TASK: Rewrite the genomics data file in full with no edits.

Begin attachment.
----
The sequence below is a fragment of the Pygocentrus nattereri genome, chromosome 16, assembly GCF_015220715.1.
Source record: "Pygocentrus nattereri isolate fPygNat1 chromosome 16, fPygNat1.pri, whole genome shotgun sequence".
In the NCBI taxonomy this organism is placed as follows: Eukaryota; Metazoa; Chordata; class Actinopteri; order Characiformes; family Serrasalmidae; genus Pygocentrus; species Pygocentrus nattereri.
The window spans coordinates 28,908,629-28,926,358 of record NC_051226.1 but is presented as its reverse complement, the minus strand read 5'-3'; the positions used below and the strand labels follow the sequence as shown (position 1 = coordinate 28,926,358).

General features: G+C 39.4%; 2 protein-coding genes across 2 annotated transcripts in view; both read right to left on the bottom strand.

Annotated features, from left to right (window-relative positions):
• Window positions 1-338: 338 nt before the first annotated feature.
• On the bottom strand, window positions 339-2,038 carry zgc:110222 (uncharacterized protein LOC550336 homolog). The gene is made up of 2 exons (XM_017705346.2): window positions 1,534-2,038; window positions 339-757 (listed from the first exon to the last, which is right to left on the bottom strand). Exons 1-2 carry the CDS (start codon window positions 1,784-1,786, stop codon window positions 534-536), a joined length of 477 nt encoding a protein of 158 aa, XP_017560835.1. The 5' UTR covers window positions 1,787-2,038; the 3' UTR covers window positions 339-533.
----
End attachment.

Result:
The sequence below is a fragment of the Pygocentrus nattereri genome, chromosome 16, assembly GCF_015220715.1.
Source record: "Pygocentrus nattereri isolate fPygNat1 chromosome 16, fPygNat1.pri, whole genome shotgun sequence".
In the NCBI taxonomy this organism is placed as follows: Eukaryota; Metazoa; Chordata; class Actinopteri; order Characiformes; family Serrasalmidae; genus Pygocentrus; species Pygocentrus nattereri.
The window spans coordinates 28,908,629-28,926,358 of record NC_051226.1 but is presented as its reverse complement, the minus strand read 5'-3'; the positions used below and the strand labels follow the sequence as shown (position 1 = coordinate 28,926,358).

General features: G+C 39.4%; 2 protein-coding genes across 2 annotated transcripts in view; both read right to left on the bottom strand.

Annotated features, from left to right (window-relative positions):
• Window positions 1-338: 338 nt before the first annotated feature.
• On the bottom strand, window positions 339-2,038 carry zgc:110222 (uncharacterized protein LOC550336 homolog). The gene is made up of 2 exons (XM_017705346.2): window positions 1,534-2,038; window positions 339-757 (listed from the first exon to the last, which is right to left on the bottom strand). Exons 1-2 carry the CDS (start codon window positions 1,784-1,786, stop codon window positions 534-536), a joined length of 477 nt encoding a protein of 158 aa, XP_017560835.1. The 5' UTR covers window positions 1,787-2,038; the 3' UTR covers window positions 339-533.